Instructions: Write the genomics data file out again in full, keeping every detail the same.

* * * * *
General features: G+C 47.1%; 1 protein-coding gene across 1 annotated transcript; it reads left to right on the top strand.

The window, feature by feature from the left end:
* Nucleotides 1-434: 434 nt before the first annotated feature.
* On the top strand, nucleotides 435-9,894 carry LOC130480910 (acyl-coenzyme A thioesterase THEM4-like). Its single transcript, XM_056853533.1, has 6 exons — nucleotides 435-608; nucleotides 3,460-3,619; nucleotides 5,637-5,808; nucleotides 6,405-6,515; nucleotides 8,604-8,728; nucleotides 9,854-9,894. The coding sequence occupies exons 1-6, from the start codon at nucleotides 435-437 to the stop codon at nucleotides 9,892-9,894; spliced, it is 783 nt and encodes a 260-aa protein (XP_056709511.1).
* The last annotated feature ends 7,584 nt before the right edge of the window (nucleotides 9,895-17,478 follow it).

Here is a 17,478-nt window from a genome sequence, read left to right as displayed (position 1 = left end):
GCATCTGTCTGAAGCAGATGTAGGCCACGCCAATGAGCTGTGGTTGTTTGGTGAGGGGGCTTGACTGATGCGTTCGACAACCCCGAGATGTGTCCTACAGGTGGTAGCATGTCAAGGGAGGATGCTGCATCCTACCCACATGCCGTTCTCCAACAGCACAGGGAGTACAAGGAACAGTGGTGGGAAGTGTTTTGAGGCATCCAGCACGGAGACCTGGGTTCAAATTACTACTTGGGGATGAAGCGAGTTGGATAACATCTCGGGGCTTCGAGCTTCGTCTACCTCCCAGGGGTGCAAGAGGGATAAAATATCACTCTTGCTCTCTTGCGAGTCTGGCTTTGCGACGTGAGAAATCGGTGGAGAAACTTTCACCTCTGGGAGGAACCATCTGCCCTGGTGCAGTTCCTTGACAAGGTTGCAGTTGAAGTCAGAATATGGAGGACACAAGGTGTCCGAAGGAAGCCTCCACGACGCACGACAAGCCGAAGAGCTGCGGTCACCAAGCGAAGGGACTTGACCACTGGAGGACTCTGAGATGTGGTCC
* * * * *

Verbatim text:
General features: G+C 47.1%; 1 protein-coding gene across 1 annotated transcript; it reads left to right on the top strand.

The window, feature by feature from the left end:
* Nucleotides 1-434: 434 nt before the first annotated feature.
* On the top strand, nucleotides 435-9,894 carry LOC130480910 (acyl-coenzyme A thioesterase THEM4-like). Its single transcript, XM_056853533.1, has 6 exons — nucleotides 435-608; nucleotides 3,460-3,619; nucleotides 5,637-5,808; nucleotides 6,405-6,515; nucleotides 8,604-8,728; nucleotides 9,854-9,894. The coding sequence occupies exons 1-6, from the start codon at nucleotides 435-437 to the stop codon at nucleotides 9,892-9,894; spliced, it is 783 nt and encodes a 260-aa protein (XP_056709511.1).
* The last annotated feature ends 7,584 nt before the right edge of the window (nucleotides 9,895-17,478 follow it).

Here is a 17,478-nt window from a genome sequence, read left to right as displayed (position 1 = left end):
GCATCTGTCTGAAGCAGATGTAGGCCACGCCAATGAGCTGTGGTTGTTTGGTGAGGGGGCTTGACTGATGCGTTCGACAACCCCGAGATGTGTCCTACAGGTGGTAGCATGTCAAGGGAGGATGCTGCATCCTACCCACATGCCGTTCTCCAACAGCACAGGGAGTACAAGGAACAGTGGTGGGAAGTGTTTTGAGGCATCCAGCACGGAGACCTGGGTTCAAATTACTACTTGGGGATGAAGCGAGTTGGATAACATCTCGGGGCTTCGAGCTTCGTCTACCTCCCAGGGGTGCAAGAGGGATAAAATATCACTCTTGCTCTCTTGCGAGTCTGGCTTTGCGACGTGAGAAATCGGTGGAGAAACTTTCACCTCTGGGAGGAACCATCTGCCCTGGTGCAGTTCCTTGACAAGGTTGCAGTTGAAGTCAGAATATGGAGGACACAAGGTGTCCGAAGGAAGCCTCCACGACGCACGACAAGCCGAAGAGCTGCGGTCACCAAGCGAAGGGACTTGACCACTGGAGGACTCTGAGATGTGGTCC